On the occasion of International Youth Day, the UN in Cyprus has shared a message from British Cypriot astrophysicist, peace activist and sports enthusiast Natalie Christopher who was killed when she fell into a ravine while out jogging in Ikaria last Monday.
“On #YouthDay we share a message from a gifted young Cypriot who passed away tragically last week – Natalie Christopher.
“While Natalie may not be among us, her legacy and remarkable achievements live on. Our condolences to this inspiring young woman’s family and loved ones,” the UN in Cyprus said on Twitter.
On #YouthDay we share a message from a gifted young Cypriot who passed away tragically last week – Natalie Christopher. While Natalie may not be among us, her legacy and remarkable achievements live on. Our condolences to this inspiring young woman’s family and loved ones.
August 12 was first designated International Youth Day by the UN General Assembly in 1999, and serves as an annual celebration of the role of young women and men as essential partners in change, and an opportunity to raise awareness of challenges and problems facing the world’s youth.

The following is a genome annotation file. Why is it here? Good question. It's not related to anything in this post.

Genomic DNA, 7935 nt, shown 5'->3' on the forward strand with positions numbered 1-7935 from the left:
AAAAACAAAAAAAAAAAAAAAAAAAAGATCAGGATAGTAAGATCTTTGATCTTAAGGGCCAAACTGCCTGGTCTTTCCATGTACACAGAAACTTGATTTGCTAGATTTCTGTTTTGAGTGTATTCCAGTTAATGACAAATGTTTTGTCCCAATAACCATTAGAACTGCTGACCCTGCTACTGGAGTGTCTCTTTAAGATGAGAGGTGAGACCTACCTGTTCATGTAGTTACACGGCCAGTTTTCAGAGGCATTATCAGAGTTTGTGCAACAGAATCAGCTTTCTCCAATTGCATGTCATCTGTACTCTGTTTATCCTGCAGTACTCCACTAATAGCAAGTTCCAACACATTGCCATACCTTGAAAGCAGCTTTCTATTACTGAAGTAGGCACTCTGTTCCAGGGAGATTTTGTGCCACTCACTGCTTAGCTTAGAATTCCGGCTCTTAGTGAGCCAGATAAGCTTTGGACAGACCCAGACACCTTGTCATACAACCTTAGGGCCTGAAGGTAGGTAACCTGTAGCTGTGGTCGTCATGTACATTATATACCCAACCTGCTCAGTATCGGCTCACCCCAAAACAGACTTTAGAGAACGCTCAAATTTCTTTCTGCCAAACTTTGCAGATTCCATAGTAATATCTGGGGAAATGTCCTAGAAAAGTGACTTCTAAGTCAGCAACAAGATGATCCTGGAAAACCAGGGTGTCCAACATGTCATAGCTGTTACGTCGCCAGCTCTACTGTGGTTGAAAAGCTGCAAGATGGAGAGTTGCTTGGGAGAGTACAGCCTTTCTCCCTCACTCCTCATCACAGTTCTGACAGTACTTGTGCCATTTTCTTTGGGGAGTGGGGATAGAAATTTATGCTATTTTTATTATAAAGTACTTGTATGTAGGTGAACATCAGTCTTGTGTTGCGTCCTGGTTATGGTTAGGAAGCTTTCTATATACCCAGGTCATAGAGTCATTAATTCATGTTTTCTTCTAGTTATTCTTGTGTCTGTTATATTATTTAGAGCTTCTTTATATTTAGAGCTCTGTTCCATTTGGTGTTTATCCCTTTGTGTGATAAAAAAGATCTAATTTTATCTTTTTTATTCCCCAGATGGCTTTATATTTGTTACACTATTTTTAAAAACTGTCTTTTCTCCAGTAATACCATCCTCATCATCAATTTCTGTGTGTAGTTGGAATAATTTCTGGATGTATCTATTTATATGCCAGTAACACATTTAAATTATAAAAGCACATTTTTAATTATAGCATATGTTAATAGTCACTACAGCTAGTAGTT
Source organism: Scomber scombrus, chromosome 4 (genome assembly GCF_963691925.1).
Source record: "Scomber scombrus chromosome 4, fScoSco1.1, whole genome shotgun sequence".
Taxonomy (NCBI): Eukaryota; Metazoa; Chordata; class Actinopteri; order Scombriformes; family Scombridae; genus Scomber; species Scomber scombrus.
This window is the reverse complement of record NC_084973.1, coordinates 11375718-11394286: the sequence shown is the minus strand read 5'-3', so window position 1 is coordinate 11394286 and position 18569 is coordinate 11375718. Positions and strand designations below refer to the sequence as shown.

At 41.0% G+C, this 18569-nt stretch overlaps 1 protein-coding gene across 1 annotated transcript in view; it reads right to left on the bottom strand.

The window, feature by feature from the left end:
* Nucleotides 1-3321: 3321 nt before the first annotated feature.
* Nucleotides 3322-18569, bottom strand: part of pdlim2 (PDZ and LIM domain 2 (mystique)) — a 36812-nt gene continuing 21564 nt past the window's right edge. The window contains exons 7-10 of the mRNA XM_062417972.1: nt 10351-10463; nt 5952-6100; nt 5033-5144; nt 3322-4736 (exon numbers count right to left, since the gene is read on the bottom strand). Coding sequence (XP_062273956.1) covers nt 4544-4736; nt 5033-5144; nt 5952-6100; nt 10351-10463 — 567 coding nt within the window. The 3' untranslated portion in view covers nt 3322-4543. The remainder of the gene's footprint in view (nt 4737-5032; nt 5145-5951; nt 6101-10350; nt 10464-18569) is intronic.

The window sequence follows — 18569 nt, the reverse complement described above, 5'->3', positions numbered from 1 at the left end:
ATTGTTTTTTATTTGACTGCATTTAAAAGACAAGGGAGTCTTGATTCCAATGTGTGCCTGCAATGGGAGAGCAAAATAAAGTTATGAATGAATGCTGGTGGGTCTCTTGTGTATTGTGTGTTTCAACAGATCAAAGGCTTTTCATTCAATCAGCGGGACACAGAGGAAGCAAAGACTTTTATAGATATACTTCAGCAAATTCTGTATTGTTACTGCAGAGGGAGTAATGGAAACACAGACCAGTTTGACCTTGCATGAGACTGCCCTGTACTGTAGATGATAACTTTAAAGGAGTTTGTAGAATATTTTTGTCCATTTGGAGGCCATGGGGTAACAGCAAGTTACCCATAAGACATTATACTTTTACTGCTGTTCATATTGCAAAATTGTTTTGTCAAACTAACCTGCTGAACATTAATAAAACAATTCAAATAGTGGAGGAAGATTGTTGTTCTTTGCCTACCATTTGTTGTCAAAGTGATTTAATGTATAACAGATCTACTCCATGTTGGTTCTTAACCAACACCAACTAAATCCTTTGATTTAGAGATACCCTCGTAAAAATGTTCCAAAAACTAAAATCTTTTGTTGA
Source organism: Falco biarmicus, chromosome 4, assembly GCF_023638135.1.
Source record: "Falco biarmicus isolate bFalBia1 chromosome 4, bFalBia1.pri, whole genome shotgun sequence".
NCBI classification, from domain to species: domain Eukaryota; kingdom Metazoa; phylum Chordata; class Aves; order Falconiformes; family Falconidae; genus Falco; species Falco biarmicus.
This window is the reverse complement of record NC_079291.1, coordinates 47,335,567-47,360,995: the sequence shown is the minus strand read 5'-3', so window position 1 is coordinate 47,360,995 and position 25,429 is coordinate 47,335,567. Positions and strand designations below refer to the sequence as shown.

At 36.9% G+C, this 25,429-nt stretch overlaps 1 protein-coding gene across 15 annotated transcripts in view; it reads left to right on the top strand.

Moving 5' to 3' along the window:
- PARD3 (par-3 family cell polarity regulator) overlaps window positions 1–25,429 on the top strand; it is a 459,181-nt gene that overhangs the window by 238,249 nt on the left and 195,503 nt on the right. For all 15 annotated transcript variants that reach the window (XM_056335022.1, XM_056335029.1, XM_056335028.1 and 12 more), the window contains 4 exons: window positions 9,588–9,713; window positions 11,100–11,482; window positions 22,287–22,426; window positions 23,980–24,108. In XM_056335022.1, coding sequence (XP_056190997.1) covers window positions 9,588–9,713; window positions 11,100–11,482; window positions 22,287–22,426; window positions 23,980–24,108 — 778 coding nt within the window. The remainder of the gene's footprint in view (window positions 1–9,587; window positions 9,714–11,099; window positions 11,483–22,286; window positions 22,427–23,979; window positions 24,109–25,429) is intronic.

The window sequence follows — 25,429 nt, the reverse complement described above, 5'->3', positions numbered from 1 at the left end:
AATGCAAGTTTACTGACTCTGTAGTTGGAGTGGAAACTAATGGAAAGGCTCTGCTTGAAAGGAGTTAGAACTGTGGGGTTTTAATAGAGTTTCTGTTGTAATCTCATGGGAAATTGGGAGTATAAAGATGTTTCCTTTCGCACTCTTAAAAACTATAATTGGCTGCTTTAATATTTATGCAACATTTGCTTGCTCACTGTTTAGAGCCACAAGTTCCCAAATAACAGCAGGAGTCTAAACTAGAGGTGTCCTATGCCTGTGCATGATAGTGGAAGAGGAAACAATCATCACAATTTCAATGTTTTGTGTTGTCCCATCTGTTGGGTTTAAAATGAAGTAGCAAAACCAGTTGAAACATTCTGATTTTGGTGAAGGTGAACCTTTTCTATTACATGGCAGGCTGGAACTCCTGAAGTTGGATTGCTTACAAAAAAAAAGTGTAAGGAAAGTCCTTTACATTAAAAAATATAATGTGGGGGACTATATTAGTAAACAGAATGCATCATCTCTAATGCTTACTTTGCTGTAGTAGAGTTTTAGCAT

There are currently 1.8 billion young people between the ages of 10 and 24 in the world. This is the largest youth population ever. However, more than half of all children and adolescents aged 6-14 lack basic reading and maths skills, despite the fact that the majority of them are attending school. This global learning crisis threatens to severely hamper progress towards the SDGs.
This year’s theme highlights efforts to make education more inclusive and accessible for all youth, including efforts by youth themselves. Rooted in Goal 4 of the 2030 Agenda for Sustainable Development – to “ensure inclusive and equitable quality education and promote lifelong learning opportunities for all” – International Youth Day 2019 will examine how Governments, young people and youth-led and youth-focused organizations, as well as other stakeholders, are transforming education so that it becomes a powerful tool to achieve the 2030 Agenda for Sustainable Development.
The crucial role that quality education plays in youth development is well recognized. In addition, comprehensive youth development benefits society-at-large. However, what is less known is the fact that young people themselves are active champions of inclusive and accessible education.
Youth-led organizations, as well as individual youth, together with various stakeholders and Governments, are concretely transforming education so that it becomes a fundamental tool both for sustainable development and for the full inclusion of various social groups. For example, youth-led organizations are transforming education via lobbying and advocacy, partnerships with educational institutions, the development of complementary training programs, etc.